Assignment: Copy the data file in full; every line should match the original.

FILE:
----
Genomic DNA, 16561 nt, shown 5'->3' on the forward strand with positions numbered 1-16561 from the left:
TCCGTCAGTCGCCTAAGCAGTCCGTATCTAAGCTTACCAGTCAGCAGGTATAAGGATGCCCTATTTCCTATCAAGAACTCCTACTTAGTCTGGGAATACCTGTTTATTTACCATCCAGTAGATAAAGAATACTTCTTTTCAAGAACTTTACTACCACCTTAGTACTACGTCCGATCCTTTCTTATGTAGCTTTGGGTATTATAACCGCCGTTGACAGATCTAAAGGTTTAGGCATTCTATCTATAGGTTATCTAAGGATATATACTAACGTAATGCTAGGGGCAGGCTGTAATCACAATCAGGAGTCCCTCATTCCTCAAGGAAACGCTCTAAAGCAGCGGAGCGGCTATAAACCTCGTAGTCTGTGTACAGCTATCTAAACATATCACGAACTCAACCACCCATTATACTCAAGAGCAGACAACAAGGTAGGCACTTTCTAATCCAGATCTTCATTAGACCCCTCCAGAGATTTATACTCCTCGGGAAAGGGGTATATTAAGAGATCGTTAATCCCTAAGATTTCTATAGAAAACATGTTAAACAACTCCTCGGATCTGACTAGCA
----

Genomic DNA, 16561 nt, shown 5'->3' on the forward strand with positions numbered 1-16561 from the left:
TCCGTCAGTCGCCTAAGCAGTCCGTATCTAAGCTTACCAGTCAGCAGGTATAAGGATGCCCTATTTCCTATCAAGAACTCCTACTTAGTCTGGGAATACCTGTTTATTTACCATCCAGTAGATAAAGAATACTTCTTTTCAAGAACTTTACTACCACCTTAGTACTACGTCCGATCCTTTCTTATGTAGCTTTGGGTATTATAACCGCCGTTGACAGATCTAAAGGTTTAGGCATTCTATCTATAGGTTATCTAAGGATATATACTAACGTAATGCTAGGGGCAGGCTGTAATCACAATCAGGAGTCCCTCATTCCTCAAGGAAACGCTCTAAAGCAGCGGAGCGGCTATAAACCTCGTAGTCTGTGTACAGCTATCTAAACATATCACGAACTCAACCACCCATTATACTCAAGAGCAGACAACAAGGTAGGCACTTTCTAATCCAGATCTTCATTAGACCCCTCCAGAGATTTATACTCCTCGGGAAAGGGGTATATTAAGAGATCGTTAATCCCTAAGATTTCTATAGAAAACATGTTAAACAACTCCTCGGATCTGACTAGCA